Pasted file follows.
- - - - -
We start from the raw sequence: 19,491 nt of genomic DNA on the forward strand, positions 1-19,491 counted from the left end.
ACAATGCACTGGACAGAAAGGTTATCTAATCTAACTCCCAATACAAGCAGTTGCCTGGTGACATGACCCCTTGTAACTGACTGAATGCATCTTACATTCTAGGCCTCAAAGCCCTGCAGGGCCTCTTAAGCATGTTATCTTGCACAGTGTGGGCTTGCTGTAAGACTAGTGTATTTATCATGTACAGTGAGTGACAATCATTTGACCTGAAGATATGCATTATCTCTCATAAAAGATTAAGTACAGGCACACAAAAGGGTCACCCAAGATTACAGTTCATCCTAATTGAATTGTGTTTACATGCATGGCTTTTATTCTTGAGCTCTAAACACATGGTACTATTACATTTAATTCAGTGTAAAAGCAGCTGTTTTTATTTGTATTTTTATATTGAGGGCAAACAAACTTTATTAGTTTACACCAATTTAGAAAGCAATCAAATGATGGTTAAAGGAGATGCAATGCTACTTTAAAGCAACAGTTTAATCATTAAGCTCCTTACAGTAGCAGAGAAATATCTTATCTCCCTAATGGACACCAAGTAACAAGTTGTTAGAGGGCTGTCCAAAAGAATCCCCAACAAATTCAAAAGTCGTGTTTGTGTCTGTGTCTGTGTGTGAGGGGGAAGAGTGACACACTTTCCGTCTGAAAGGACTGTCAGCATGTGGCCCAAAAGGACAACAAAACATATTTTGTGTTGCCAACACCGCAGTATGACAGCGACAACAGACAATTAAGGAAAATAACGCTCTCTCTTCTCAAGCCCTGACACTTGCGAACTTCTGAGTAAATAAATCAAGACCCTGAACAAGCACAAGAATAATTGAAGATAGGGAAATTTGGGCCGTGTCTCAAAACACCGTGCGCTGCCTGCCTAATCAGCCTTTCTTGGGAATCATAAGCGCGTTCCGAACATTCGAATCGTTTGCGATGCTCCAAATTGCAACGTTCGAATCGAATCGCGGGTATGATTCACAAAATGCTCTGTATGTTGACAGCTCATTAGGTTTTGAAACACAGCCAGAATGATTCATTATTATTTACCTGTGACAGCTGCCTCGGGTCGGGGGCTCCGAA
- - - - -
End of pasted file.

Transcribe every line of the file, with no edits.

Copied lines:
We start from the raw sequence: 19,491 nt of genomic DNA on the forward strand, positions 1-19,491 counted from the left end.
ACAATGCACTGGACAGAAAGGTTATCTAATCTAACTCCCAATACAAGCAGTTGCCTGGTGACATGACCCCTTGTAACTGACTGAATGCATCTTACATTCTAGGCCTCAAAGCCCTGCAGGGCCTCTTAAGCATGTTATCTTGCACAGTGTGGGCTTGCTGTAAGACTAGTGTATTTATCATGTACAGTGAGTGACAATCATTTGACCTGAAGATATGCATTATCTCTCATAAAAGATTAAGTACAGGCACACAAAAGGGTCACCCAAGATTACAGTTCATCCTAATTGAATTGTGTTTACATGCATGGCTTTTATTCTTGAGCTCTAAACACATGGTACTATTACATTTAATTCAGTGTAAAAGCAGCTGTTTTTATTTGTATTTTTATATTGAGGGCAAACAAACTTTATTAGTTTACACCAATTTAGAAAGCAATCAAATGATGGTTAAAGGAGATGCAATGCTACTTTAAAGCAACAGTTTAATCATTAAGCTCCTTACAGTAGCAGAGAAATATCTTATCTCCCTAATGGACACCAAGTAACAAGTTGTTAGAGGGCTGTCCAAAAGAATCCCCAACAAATTCAAAAGTCGTGTTTGTGTCTGTGTCTGTGTGTGAGGGGGAAGAGTGACACACTTTCCGTCTGAAAGGACTGTCAGCATGTGGCCCAAAAGGACAACAAAACATATTTTGTGTTGCCAACACCGCAGTATGACAGCGACAACAGACAATTAAGGAAAATAACGCTCTCTCTTCTCAAGCCCTGACACTTGCGAACTTCTGAGTAAATAAATCAAGACCCTGAACAAGCACAAGAATAATTGAAGATAGGGAAATTTGGGCCGTGTCTCAAAACACCGTGCGCTGCCTGCCTAATCAGCCTTTCTTGGGAATCATAAGCGCGTTCCGAACATTCGAATCGTTTGCGATGCTCCAAATTGCAACGTTCGAATCGAATCGCGGGTATGATTCACAAAATGCTCTGTATGTTGACAGCTCATTAGGTTTTGAAACACAGCCAGAATGATTCATTATTATTTACCTGTGACAGCTGCCTCGGGTCGGGGGCTCCGAA